Mr Willy Kaika with his grandson Michael Bruno, Kulata Tjuta, Dark Heart, Adelaide Biennale 2014

Mr Willy Kaika with his grandson Michael Bruno, Kulata Tjuta, Dark Heart, Adelaide Biennale 2014

Kulata Tjuta

Kulata Tjuta (“many spears”) is an ongoing cultural maintenance project that shares the skills of spear making across generations. Senior Anangu men, including Willya Kaika Burton, Hector Burton, Ray Ken, Adrian Intjalki, David Frank, Keith Stevens, Mike Williams, Witjiti George, Taylor Cooper and Peter Mungkari have enlisted the support of the young men in their communitites, working together to craft punu kulata (wooden spears) on the the Lands. The artistic outcomes take the form of large scale, multi disciplinary installations which incorporate film, sound, and live performance.  For these installations the men have collaborated with indigenous artists like Munaldjali/Nunukul composer David Page and Wiradjuri/Kamilaroi artist Jonathan Jones.

Kulata Tjuta started as a small project involving five men in Amata and has grown to include over 100 Anangu men across the APY Lands. To date, there have been three major artistic outcomes in partnership with Australian institutions/museums, including the Art Gallery of South Australia, The National Gallery of Australia and Monash University.

Most recently profiled in TARNANTHI at the Art Gallery of South Australia in 2017, the Kulata Tjuta Project included 550 suspended kulata (spears) in an artistic response to the nuclear weapons testing on their country at Emu Junction and Maralinga in the far north of South Australia between 1953 and 1963. Inspired by this work, the senior artists of the APY Lands now wish to install a larger volume of spears in the next iteration of the project (between 1000 - 1200) to create a whilly-whilly – a mini tornado – or what is identified in Pitjantjatjara as kupi kupi.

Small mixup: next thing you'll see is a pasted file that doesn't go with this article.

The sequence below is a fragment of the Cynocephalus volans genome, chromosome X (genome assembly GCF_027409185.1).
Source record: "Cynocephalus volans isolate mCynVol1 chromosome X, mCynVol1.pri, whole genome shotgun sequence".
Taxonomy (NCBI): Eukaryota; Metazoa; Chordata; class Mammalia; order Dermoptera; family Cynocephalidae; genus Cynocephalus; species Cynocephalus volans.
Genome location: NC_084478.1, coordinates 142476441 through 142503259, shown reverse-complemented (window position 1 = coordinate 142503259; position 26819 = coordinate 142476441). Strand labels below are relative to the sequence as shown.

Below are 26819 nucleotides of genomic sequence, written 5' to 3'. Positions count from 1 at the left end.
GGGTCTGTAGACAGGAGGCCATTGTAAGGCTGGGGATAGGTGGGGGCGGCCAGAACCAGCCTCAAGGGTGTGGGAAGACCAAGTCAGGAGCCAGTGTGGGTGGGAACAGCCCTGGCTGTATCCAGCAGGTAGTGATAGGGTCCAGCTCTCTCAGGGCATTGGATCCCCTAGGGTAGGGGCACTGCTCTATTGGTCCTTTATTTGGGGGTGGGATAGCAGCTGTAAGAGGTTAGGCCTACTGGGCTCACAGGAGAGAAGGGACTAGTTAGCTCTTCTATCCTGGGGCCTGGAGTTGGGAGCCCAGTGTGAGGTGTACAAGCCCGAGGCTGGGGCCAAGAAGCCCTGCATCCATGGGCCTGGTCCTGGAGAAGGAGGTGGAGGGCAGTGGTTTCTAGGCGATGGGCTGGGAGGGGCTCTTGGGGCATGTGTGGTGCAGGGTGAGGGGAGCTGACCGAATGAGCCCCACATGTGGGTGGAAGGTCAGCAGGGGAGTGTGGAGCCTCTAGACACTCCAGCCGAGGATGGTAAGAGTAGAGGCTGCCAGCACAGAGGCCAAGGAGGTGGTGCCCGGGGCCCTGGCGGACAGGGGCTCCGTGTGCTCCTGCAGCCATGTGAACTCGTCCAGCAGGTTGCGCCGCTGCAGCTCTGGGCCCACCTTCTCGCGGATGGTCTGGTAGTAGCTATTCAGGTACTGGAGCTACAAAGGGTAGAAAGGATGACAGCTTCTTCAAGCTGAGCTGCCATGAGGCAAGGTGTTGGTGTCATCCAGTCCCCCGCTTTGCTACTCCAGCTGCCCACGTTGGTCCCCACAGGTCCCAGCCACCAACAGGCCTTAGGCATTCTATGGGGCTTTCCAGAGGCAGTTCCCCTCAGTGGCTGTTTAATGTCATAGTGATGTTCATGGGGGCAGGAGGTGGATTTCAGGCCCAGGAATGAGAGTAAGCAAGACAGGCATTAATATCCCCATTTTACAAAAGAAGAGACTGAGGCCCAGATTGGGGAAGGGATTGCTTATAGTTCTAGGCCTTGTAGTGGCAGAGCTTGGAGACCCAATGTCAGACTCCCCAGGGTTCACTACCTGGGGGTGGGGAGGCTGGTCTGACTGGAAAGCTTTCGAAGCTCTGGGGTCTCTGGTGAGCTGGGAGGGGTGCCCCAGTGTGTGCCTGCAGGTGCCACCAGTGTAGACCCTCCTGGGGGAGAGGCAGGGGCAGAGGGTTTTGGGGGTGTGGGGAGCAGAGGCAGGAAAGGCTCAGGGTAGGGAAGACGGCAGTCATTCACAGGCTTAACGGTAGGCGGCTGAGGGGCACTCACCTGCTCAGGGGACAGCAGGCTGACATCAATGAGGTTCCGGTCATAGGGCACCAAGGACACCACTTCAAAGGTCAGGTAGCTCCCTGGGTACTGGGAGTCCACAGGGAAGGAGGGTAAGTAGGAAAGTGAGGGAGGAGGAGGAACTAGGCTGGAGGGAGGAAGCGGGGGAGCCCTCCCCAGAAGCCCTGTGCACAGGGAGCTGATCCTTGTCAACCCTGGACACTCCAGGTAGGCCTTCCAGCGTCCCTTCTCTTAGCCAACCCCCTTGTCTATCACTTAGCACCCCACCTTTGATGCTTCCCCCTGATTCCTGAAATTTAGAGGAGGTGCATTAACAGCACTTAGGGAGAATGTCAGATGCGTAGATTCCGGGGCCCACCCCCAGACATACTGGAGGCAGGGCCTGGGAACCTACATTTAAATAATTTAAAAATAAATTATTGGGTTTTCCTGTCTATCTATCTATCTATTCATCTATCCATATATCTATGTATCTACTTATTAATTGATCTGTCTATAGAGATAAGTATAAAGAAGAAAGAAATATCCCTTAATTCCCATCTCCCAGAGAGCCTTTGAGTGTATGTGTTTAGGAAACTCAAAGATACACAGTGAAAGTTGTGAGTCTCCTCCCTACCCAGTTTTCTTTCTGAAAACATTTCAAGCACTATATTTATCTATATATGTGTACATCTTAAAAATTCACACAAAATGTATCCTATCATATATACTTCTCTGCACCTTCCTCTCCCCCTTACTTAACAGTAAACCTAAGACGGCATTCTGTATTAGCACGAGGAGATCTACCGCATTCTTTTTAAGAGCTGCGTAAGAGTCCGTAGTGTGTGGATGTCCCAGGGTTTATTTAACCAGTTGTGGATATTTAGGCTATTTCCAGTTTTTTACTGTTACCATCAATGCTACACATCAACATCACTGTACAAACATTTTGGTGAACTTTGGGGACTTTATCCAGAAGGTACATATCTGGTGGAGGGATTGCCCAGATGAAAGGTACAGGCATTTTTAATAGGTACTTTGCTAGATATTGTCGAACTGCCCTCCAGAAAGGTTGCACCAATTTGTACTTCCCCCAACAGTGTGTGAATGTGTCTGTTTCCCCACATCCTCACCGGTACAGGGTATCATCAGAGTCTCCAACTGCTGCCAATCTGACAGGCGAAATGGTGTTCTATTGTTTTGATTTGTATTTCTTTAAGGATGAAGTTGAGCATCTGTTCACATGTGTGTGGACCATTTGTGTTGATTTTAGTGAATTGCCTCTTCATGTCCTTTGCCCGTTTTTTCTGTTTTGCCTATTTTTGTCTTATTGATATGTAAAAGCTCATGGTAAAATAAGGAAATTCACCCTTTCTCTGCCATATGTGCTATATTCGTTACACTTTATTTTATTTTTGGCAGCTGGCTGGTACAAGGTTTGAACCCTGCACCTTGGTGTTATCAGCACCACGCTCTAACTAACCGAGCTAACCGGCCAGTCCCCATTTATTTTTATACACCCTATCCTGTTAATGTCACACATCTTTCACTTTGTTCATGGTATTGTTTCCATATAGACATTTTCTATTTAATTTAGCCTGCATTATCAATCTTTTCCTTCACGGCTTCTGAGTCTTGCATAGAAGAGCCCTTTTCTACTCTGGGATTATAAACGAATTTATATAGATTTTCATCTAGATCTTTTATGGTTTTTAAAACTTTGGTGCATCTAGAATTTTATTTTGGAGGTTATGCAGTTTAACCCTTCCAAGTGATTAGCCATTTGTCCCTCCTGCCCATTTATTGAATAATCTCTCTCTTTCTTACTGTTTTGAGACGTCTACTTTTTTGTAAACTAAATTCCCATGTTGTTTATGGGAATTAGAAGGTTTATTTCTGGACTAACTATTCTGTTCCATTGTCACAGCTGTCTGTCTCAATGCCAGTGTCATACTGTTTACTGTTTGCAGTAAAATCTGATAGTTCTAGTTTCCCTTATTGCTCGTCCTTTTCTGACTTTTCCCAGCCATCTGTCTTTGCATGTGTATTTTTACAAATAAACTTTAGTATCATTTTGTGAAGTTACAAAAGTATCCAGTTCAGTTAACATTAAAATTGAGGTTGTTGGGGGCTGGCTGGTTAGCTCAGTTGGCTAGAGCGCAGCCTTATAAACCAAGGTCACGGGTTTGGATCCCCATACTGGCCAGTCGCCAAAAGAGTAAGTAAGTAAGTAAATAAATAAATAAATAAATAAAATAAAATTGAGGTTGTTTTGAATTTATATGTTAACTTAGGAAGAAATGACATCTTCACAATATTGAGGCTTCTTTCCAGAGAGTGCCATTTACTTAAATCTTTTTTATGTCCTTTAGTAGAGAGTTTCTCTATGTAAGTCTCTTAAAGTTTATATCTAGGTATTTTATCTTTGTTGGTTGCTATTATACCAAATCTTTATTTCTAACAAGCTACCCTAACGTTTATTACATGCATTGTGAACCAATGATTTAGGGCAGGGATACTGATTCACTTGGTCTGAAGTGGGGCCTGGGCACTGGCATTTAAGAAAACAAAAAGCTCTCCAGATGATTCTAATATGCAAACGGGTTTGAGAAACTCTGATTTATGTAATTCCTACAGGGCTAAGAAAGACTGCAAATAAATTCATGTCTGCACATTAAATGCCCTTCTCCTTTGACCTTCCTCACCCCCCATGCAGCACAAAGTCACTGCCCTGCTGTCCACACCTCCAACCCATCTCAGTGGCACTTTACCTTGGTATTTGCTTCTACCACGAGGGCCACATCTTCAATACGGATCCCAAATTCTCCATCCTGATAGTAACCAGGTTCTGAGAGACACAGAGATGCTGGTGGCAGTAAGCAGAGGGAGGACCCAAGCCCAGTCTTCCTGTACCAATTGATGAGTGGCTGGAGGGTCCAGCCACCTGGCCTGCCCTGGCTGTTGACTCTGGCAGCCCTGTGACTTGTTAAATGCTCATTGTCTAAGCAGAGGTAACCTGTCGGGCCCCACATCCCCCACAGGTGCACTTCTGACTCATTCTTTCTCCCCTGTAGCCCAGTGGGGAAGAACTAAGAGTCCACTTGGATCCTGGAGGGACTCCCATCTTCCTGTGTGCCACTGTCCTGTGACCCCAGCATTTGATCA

A kupi kupi is a large funnel shape of dust and debris that is often seen across the desert landscape.
For Pitjantjatjara and Yankunytjatjara people, the weather, and in particular, the wind, holds special
cultural significance. The wind marks the passing of the most senior and significant Anangu elders.
It can be a warning to Anangu from Country that danger is approaching or it can signal the coming
of great change. Like previous iterations of this project, the spears will be suspended above punu
(wood) objects including weaponry, tools and objects that represent traditional life on the APY Lands.

Conceptually this installation will be an exploration of the ongoing impact of the western world on
traditional Anangu society and life. While Anangu experience great pride and celebration of strong
family and culture, life on the APY Lands today is often a paradoxical challenge. This iteration of the
Kulata Tjuta Project will bring hope to future generations of Anangu.

We are currently working on the Kulata Tjuta Punu Symposium; a professional development opportunity for Aboriginal carvers and artists from all over Australia. Artists will meet and share skills and techniques involved in wood crafts, carving, and weapon creation. This symposium has been supported by Australia Council of the Arts will be held at Uluru and various APY homelands in 2018.